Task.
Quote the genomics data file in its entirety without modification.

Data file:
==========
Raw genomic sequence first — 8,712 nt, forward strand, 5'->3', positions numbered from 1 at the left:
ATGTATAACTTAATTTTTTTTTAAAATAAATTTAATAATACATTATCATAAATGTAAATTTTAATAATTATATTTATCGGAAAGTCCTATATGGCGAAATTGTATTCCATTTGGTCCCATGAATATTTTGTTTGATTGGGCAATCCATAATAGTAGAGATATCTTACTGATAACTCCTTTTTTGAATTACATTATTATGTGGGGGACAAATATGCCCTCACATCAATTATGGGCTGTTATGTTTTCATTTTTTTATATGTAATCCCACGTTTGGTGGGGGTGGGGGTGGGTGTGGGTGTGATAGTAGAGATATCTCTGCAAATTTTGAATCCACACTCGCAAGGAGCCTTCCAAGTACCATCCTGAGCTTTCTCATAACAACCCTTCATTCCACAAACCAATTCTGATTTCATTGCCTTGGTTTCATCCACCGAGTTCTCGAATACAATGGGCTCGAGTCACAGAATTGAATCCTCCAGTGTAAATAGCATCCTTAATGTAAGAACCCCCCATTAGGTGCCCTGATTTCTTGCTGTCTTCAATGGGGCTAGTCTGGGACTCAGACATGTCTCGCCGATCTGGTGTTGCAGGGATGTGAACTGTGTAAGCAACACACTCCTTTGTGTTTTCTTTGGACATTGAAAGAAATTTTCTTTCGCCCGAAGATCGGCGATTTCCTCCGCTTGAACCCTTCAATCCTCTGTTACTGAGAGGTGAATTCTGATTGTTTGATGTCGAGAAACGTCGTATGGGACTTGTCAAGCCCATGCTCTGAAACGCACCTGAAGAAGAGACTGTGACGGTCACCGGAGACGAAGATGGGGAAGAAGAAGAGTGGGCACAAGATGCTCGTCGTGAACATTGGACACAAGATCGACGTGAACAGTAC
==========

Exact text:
Raw genomic sequence first — 8,712 nt, forward strand, 5'->3', positions numbered from 1 at the left:
ATGTATAACTTAATTTTTTTTTAAAATAAATTTAATAATACATTATCATAAATGTAAATTTTAATAATTATATTTATCGGAAAGTCCTATATGGCGAAATTGTATTCCATTTGGTCCCATGAATATTTTGTTTGATTGGGCAATCCATAATAGTAGAGATATCTTACTGATAACTCCTTTTTTGAATTACATTATTATGTGGGGGACAAATATGCCCTCACATCAATTATGGGCTGTTATGTTTTCATTTTTTTATATGTAATCCCACGTTTGGTGGGGGTGGGGGTGGGTGTGGGTGTGATAGTAGAGATATCTCTGCAAATTTTGAATCCACACTCGCAAGGAGCCTTCCAAGTACCATCCTGAGCTTTCTCATAACAACCCTTCATTCCACAAACCAATTCTGATTTCATTGCCTTGGTTTCATCCACCGAGTTCTCGAATACAATGGGCTCGAGTCACAGAATTGAATCCTCCAGTGTAAATAGCATCCTTAATGTAAGAACCCCCCATTAGGTGCCCTGATTTCTTGCTGTCTTCAATGGGGCTAGTCTGGGACTCAGACATGTCTCGCCGATCTGGTGTTGCAGGGATGTGAACTGTGTAAGCAACACACTCCTTTGTGTTTTCTTTGGACATTGAAAGAAATTTTCTTTCGCCCGAAGATCGGCGATTTCCTCCGCTTGAACCCTTCAATCCTCTGTTACTGAGAGGTGAATTCTGATTGTTTGATGTCGAGAAACGTCGTATGGGACTTGTCAAGCCCATGCTCTGAAACGCACCTGAAGAAGAGACTGTGACGGTCACCGGAGACGAAGATGGGGAAGAAGAAGAGTGGGCACAAGATGCTCGTCGTGAACATTGGACACAAGATCGACGTGAACAGTAC